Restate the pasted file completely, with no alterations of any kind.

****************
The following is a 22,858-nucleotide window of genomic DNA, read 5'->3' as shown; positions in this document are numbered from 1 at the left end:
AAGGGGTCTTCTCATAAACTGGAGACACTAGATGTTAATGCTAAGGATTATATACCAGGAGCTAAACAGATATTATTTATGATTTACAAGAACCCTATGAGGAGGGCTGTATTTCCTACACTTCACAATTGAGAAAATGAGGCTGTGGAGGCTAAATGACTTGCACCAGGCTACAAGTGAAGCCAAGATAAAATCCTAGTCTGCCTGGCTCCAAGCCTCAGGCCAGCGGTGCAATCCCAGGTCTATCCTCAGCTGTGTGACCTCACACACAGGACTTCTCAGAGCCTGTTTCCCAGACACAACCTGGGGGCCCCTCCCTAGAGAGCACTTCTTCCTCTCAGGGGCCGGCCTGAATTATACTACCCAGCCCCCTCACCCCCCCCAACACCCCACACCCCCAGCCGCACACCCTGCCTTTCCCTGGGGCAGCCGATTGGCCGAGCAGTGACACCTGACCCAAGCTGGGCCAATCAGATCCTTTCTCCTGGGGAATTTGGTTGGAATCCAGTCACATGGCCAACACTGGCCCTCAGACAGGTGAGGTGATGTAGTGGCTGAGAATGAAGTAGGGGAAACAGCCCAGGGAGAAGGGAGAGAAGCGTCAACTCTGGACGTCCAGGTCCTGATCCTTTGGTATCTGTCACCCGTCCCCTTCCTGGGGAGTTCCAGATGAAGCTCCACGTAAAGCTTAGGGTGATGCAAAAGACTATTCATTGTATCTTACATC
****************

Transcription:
The following is a 22,858-nucleotide window of genomic DNA, read 5'->3' as shown; positions in this document are numbered from 1 at the left end:
AAGGGGTCTTCTCATAAACTGGAGACACTAGATGTTAATGCTAAGGATTATATACCAGGAGCTAAACAGATATTATTTATGATTTACAAGAACCCTATGAGGAGGGCTGTATTTCCTACACTTCACAATTGAGAAAATGAGGCTGTGGAGGCTAAATGACTTGCACCAGGCTACAAGTGAAGCCAAGATAAAATCCTAGTCTGCCTGGCTCCAAGCCTCAGGCCAGCGGTGCAATCCCAGGTCTATCCTCAGCTGTGTGACCTCACACACAGGACTTCTCAGAGCCTGTTTCCCAGACACAACCTGGGGGCCCCTCCCTAGAGAGCACTTCTTCCTCTCAGGGGCCGGCCTGAATTATACTACCCAGCCCCCTCACCCCCCCCAACACCCCACACCCCCAGCCGCACACCCTGCCTTTCCCTGGGGCAGCCGATTGGCCGAGCAGTGACACCTGACCCAAGCTGGGCCAATCAGATCCTTTCTCCTGGGGAATTTGGTTGGAATCCAGTCACATGGCCAACACTGGCCCTCAGACAGGTGAGGTGATGTAGTGGCTGAGAATGAAGTAGGGGAAACAGCCCAGGGAGAAGGGAGAGAAGCGTCAACTCTGGACGTCCAGGTCCTGATCCTTTGGTATCTGTCACCCGTCCCCTTCCTGGGGAGTTCCAGATGAAGCTCCACGTAAAGCTTAGGGTGATGCAAAAGACTATTCATTGTATCTTACATC